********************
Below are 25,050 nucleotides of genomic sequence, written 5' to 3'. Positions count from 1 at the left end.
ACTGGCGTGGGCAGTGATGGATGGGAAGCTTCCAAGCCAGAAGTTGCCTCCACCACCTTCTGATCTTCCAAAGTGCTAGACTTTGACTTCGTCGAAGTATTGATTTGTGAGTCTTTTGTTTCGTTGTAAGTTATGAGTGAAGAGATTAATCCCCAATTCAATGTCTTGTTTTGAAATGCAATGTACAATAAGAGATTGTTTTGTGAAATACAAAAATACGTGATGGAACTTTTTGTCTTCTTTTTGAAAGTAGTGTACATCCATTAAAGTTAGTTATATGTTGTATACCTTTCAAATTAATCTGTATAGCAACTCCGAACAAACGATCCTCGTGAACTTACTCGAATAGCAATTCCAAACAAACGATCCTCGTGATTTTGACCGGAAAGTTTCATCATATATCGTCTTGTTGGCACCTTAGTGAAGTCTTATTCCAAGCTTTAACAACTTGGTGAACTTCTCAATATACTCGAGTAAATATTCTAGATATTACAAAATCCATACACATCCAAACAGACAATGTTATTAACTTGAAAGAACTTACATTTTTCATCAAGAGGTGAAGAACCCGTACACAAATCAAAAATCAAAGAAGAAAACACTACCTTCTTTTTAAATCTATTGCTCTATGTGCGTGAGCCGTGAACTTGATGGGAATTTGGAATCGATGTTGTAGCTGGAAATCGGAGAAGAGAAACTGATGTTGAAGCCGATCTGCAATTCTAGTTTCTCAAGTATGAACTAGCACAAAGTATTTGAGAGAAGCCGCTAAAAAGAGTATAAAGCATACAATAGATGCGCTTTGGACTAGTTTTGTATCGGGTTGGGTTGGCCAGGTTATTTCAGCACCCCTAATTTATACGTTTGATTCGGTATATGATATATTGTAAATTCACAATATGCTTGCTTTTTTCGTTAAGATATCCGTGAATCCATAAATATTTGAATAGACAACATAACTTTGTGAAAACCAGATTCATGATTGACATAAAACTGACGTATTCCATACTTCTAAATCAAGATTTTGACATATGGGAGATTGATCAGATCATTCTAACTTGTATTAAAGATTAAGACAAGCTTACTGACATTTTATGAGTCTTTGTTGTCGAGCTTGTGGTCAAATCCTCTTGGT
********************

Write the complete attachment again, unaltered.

Below are 25,050 nucleotides of genomic sequence, written 5' to 3'. Positions count from 1 at the left end.
ACTGGCGTGGGCAGTGATGGATGGGAAGCTTCCAAGCCAGAAGTTGCCTCCACCACCTTCTGATCTTCCAAAGTGCTAGACTTTGACTTCGTCGAAGTATTGATTTGTGAGTCTTTTGTTTCGTTGTAAGTTATGAGTGAAGAGATTAATCCCCAATTCAATGTCTTGTTTTGAAATGCAATGTACAATAAGAGATTGTTTTGTGAAATACAAAAATACGTGATGGAACTTTTTGTCTTCTTTTTGAAAGTAGTGTACATCCATTAAAGTTAGTTATATGTTGTATACCTTTCAAATTAATCTGTATAGCAACTCCGAACAAACGATCCTCGTGAACTTACTCGAATAGCAATTCCAAACAAACGATCCTCGTGATTTTGACCGGAAAGTTTCATCATATATCGTCTTGTTGGCACCTTAGTGAAGTCTTATTCCAAGCTTTAACAACTTGGTGAACTTCTCAATATACTCGAGTAAATATTCTAGATATTACAAAATCCATACACATCCAAACAGACAATGTTATTAACTTGAAAGAACTTACATTTTTCATCAAGAGGTGAAGAACCCGTACACAAATCAAAAATCAAAGAAGAAAACACTACCTTCTTTTTAAATCTATTGCTCTATGTGCGTGAGCCGTGAACTTGATGGGAATTTGGAATCGATGTTGTAGCTGGAAATCGGAGAAGAGAAACTGATGTTGAAGCCGATCTGCAATTCTAGTTTCTCAAGTATGAACTAGCACAAAGTATTTGAGAGAAGCCGCTAAAAAGAGTATAAAGCATACAATAGATGCGCTTTGGACTAGTTTTGTATCGGGTTGGGTTGGCCAGGTTATTTCAGCACCCCTAATTTATACGTTTGATTCGGTATATGATATATTGTAAATTCACAATATGCTTGCTTTTTTCGTTAAGATATCCGTGAATCCATAAATATTTGAATAGACAACATAACTTTGTGAAAACCAGATTCATGATTGACATAAAACTGACGTATTCCATACTTCTAAATCAAGATTTTGACATATGGGAGATTGATCAGATCATTCTAACTTGTATTAAAGATTAAGACAAGCTTACTGACATTTTATGAGTCTTTGTTGTCGAGCTTGTGGTCAAATCCTCTTGGT